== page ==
Congress Should not Impose a Damaging Small Business Tax | Citizens Against Government Waste

Congress Should not Impose a Damaging Small Business Tax

The WasteWatcher

After agreeing to a $3.5 trillion budget resolution in August, House and Senate committees are beginning to fill in the details on taxes and spending.  The first committee to start marking up the provisions of the reconciliation bills within their jurisdiction is the House Ways and Means Committee, starting with opening remarks on Thursday, September 9, and markup beginning next week.  The committee is supposed to come as close as possible to increasing taxes enough to pay for the spending, including a tax on carried interest. 

The Council for Citizens Against Government Waste (CCAGW) will be launching a digital ad campaign urging taxpayers to express their opposition to this unnecessary and harmful tax.  The ad cites rising prices, labor shortages, and a new strain of COVID-19, with the economy "hanging in the balance," then asks why members of Congress would try “to make things worse with a new investment tax on small business?”

House Speaker Nancy Pelosi (D-Calif.) said she is “excited” and “exhilarated” to be raising taxes and spending trillions of dollars, and Senate Budget Committee Chairman Bernie Sanders (I-Vt.) claimed that he “already made a compromise,” since he wanted to spend $6 trillion.  There is a lengthy wish list of proposed tax increases, many aimed at “the rich,” and allegedly protecting anyone making less than $400,000.  They include dozens of ideas, like carried interest, that have floated around for many years and failed to make it through Congress, often because the impact of the tax goes far beyond the targeted “wealthy” individuals. 

On September 7, 2021, the U.S. Chamber of Commerce Center for Capital Market Competitiveness released a report, “Impact on Jobs, Tax Revenue, and Economic Growth of Proposed Tax Increase on Carried Interest,” which found that the tax would reduce incentives to invest, diminish the ability to find financing, reduce employment by up to 4.9 million jobs and cut tax collections by $96 billion over five years, and cause pension losses of up to $3 billion.  While the tax would be imposed on private equity and venture capital companies, along with real estate partnerships, which the report noted accounts for more than 25 million jobs and $493 billion in combined federal, state, and local tax revenue, the impact would be widespread and damaging across the entire economy.   

The inclusion of the carried interest tax as impacting “the wealthy” represents a fundamental misunderstanding of how it works and ignores the substantial losses in investment and resulting economic growth that would occur if it were taxed as ordinary income.  The Internal Revenue Code has treated carried interest as capital gains income for more than 100 years.  In 2017, the holding period for these gains was increased from one to three years, and that should remain the only change in its treatment.  Carried interest reflects an ownership stake in an operating business, which is often owned for many years with the risk that the business will fail, and the investors will get nothing in return.  And if certain profits are not achieved, carried interest income is returned.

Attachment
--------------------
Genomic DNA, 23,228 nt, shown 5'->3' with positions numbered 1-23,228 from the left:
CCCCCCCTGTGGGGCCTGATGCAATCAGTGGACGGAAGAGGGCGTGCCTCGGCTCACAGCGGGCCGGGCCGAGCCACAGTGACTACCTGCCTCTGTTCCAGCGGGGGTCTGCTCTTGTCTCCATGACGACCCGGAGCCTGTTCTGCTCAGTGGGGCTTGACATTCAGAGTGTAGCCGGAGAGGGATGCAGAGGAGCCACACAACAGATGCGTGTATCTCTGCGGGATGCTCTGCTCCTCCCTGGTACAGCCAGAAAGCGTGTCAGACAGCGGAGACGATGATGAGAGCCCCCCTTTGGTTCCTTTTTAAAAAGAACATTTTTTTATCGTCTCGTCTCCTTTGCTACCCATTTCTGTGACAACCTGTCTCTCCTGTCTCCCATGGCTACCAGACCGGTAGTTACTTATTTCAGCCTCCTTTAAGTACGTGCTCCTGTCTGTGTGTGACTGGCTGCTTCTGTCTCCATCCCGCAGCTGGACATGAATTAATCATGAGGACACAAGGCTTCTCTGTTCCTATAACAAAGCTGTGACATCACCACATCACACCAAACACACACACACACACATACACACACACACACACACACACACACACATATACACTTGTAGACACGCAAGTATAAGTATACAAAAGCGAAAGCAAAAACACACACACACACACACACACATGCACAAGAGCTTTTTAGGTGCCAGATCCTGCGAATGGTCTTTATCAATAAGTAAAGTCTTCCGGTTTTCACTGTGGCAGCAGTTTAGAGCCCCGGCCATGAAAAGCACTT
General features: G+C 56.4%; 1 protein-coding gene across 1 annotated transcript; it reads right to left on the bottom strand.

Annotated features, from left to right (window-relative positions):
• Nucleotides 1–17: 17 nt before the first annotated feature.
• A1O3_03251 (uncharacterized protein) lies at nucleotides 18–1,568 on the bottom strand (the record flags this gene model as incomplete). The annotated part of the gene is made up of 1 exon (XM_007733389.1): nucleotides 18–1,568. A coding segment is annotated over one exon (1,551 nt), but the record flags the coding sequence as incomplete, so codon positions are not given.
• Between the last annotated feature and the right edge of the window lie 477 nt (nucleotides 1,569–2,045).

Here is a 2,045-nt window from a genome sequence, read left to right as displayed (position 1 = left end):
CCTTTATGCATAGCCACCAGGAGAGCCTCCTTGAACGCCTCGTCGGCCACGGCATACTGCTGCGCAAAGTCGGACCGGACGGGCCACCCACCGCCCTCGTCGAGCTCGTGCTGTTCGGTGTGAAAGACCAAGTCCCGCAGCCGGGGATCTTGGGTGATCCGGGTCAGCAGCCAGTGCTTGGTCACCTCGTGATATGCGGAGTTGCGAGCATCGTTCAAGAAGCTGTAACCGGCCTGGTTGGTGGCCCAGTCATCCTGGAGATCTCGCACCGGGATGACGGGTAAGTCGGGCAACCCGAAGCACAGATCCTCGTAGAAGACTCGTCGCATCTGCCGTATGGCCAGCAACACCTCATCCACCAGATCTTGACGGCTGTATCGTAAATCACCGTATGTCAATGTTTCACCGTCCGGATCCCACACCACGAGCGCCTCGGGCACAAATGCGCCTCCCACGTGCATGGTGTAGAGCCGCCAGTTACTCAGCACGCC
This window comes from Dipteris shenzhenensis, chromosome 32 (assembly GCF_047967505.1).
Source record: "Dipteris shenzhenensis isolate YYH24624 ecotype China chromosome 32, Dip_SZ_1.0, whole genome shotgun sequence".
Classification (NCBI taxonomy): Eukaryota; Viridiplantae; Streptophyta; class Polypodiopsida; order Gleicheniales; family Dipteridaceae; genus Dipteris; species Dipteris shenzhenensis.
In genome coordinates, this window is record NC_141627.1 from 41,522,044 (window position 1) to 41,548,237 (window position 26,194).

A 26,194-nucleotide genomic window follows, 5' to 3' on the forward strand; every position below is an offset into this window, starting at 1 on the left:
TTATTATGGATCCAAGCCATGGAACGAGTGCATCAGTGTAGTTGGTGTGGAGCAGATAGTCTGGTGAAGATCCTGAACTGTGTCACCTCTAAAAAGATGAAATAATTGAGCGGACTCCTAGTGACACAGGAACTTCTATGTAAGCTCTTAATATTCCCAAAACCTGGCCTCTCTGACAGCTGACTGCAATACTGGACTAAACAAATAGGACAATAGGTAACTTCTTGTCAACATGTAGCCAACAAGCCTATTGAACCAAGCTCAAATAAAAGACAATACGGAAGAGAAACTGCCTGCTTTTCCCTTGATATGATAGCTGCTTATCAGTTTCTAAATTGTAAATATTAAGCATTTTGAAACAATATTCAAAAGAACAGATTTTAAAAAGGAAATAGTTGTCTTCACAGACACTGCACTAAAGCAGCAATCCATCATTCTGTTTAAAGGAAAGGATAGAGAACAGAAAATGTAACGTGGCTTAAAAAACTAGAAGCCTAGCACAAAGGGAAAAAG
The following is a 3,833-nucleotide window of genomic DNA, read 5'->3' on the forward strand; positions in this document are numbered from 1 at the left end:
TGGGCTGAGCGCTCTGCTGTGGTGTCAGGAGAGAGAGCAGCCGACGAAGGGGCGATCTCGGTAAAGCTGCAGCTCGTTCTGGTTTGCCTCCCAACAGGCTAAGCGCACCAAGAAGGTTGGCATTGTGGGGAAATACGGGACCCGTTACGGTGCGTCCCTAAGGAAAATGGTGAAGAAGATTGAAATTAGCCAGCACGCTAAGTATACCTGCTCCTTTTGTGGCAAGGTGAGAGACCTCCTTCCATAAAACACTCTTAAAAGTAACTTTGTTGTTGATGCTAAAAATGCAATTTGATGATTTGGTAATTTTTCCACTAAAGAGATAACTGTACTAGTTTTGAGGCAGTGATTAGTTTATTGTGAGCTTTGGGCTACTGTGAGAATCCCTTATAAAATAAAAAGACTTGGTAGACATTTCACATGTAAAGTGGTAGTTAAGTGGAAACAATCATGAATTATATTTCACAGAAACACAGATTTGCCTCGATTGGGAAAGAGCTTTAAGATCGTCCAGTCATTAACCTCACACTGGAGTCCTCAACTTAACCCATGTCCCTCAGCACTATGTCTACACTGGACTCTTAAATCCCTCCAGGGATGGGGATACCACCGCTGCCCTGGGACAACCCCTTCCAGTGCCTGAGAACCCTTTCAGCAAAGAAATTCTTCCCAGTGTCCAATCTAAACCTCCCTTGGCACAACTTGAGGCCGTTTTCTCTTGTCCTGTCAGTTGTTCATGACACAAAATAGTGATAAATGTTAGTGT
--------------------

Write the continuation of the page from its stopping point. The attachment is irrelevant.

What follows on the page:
The impact of this new tax would be felt by the thousands of small businesses that rely on private equity and venture capital investments, along with small real estate and affordable housing projects that rely on real estate partnerships.  These investments are included in the pension funds of retired public employees, including firefighters, police officers, and teachers.  While private equity makes up 9 percent of the assets in public pension funds, the annualized return on private equity from 2010-2010 was more than 12 percent, as opposed to the overall return of 4.5 percent, a difference that would likely be substantially reduced or potentially disappear entirely if carried interest was taxed as ordinary income. 

Most members of Congress have never run a business or taken a risk with their money to create jobs.  They believe that the government knows better how to “invest” everyone’s money, even after the results of their “investment” has been record budget deficits and a $28.7 trillion national debt. 

Citizens Against Government Waste noted in an April 28, 2021, blog post, that taxing carried interest as ordinary income would “generate less than $14 billion over 10 years.  The small amount of money that would be added to the Treasury is more than offset by the negative impact this change in the tax laws would have on private investment.”

Logic and common sense dictate that Congress should not change the tax treatment of carried interest.  If the tax is included in the reconciliation package, it would push the economic recovery off track, punish the long-term investment that has provided millions of jobs across the country and hundreds of billions of dollars in tax revenue, and cause harm to entrepreneurs, business owners, and pension funds. 

Taxpayers should not be fooled by claims that this is a “wealth tax.”  As CCAGW's ad states: “This new, job-killing tax would devastate workers, Main Street businesses, and retirees.  An economic poison pill brought to you by socialist Democrats … when we can least afford it.”